Saturday, 3 March 2007

The stairway to heaven? - # 35

Stand here on the art deco steps of Richmond station and you will recognise the faces of the stars of stage screen and radio, senior politicians, top rank civil servants, peers of the realm, high court judges, journalists, captains of industry, and foreign diplomats, as they stream down on their way to work in the Capital.

Is the outcome of our life dependent on the way we play the cards we are dealt? Do we create our own luck, or is it all planned and mapped out beforehand by destiny?

Down these stairs they stream: taking the main line fast train direct to Waterloo Station for the City, the world’s leading financial centre, for the Inns of Court where the world’s top lawyers practice, for Fleet St. where the journalists grub up the financial and legal scandals, and also to Waterloo for the luxuries of the Savoy Hotel, the fleshpots of Soho and theatre land, the elegant shops of Bond St. and the HQ offices of the world’s great mining and minerals companies, and of course Westminster and the Houses of Parliament.

If you are in the oil business, or a senior civil servant, then you might take a semi fast to Clapham Junction and change for Victoria Station for the West End of London.

The stars of television and radio, and media and advertising executives, head for the District Line to Hammersmith and Shepherds Bush.

They all stream out to conquer their day.

In the opposite direction, arriving on the Northern Line from east London come the “ethnic” minorities and asylum seekers, desperate to become “British”, looking for the main railway line that will take them from Richmond west to Feltham and the court tribunal that will decide on their future. They will later return happy, or not return, being sent on, broken-hearted, to await the next plane out of LHR back to a place they tried to escape from. On the Northern Line, also, come the poor from east London, going down to Feltham to see their delinquent underage sons who are locked up in the Feltham Young Offenders’ Centre (do not use the word prison). In amongst them are those who do not want to be noticed, on “other business”. The secret policeman and the surveillance cameras are watching them. You will notice a discrete flash of a badge, or a radio call.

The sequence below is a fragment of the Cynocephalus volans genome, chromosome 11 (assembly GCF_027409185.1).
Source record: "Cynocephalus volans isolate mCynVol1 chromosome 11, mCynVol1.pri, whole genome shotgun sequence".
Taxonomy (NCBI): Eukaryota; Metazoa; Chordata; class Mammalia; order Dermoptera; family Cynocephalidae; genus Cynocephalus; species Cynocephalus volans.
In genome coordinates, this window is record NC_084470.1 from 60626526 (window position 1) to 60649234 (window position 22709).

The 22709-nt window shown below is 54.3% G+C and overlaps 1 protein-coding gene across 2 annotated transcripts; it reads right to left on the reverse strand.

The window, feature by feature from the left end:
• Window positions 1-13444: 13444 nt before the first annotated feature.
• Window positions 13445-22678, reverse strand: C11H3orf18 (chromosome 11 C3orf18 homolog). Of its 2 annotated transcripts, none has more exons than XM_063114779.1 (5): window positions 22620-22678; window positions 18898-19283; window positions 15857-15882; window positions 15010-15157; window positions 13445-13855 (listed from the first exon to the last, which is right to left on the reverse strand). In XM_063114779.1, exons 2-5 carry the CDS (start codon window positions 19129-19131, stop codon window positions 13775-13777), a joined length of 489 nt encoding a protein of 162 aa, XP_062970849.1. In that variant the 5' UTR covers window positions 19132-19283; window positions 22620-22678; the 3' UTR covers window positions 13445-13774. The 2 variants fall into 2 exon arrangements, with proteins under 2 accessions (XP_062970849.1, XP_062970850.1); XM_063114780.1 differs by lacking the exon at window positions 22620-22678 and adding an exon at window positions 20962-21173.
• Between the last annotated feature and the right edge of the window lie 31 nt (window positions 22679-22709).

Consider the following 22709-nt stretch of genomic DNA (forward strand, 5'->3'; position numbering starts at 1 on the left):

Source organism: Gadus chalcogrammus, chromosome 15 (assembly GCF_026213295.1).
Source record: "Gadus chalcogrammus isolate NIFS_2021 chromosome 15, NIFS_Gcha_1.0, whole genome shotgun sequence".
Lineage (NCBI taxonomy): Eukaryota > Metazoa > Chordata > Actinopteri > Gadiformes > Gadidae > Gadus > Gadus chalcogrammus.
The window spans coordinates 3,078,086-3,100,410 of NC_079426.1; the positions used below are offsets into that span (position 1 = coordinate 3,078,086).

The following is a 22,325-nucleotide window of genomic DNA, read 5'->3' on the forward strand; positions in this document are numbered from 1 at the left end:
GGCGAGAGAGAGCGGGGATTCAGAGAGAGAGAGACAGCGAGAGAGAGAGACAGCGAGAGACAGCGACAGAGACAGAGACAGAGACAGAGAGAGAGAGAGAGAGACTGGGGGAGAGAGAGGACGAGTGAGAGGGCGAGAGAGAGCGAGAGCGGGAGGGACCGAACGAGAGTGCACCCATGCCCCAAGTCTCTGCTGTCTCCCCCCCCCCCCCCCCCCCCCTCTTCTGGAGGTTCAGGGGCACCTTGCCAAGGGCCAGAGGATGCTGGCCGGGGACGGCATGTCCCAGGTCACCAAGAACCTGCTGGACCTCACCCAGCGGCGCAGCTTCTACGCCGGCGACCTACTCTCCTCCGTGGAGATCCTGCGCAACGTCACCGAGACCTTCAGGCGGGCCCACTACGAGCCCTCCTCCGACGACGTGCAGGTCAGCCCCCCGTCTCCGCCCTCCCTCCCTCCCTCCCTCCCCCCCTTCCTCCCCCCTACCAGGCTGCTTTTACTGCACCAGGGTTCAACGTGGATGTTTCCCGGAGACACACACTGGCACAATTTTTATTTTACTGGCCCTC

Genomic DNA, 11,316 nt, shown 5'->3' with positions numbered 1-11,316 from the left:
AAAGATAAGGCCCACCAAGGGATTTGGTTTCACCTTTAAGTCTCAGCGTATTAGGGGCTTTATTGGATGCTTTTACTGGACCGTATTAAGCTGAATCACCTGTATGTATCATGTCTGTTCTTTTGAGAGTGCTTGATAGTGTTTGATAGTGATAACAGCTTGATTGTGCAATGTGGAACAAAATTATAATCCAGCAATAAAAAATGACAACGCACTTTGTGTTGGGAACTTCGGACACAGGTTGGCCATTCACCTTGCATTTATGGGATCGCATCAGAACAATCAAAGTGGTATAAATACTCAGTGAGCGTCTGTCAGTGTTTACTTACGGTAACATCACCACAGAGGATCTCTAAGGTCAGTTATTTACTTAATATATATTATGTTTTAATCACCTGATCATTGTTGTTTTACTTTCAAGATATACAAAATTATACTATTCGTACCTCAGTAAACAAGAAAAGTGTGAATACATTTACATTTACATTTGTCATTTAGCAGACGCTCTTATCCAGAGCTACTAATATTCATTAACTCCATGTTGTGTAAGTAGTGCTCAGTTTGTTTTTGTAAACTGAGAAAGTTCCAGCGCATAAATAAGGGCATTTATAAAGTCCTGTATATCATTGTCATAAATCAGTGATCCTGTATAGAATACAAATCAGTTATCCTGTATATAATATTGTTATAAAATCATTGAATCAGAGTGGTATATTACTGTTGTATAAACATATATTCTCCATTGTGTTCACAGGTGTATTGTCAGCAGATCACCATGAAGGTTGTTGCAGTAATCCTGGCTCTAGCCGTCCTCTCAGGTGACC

Together with these downhearted from the east end of London come the Poles: marching in disciplined ranks, all with the correct ticket held up clear to see (they do not want trouble), dragging their tool boxes. Poles now make up about 80% of the, builders, electricians, plumbers and cleaners who keep the professional classes of Richmond happy. Five years ago there were no Poles apart from left- over Polish soldiers who came in 1939.

Stand here and you will see them; recognise them. They will reach out and touch your mind.
Take up your cards! Play them! Now!


  1. one photo, much thought~~
    when we stand amongst the people, crowded...we may lose our mind.
    but empty stairs like this, our mind begin to active.

    have the nice weekend.

  2. A very thoughtful post.

    We can see all you mentioned around the world with the exception of "peers of the realm".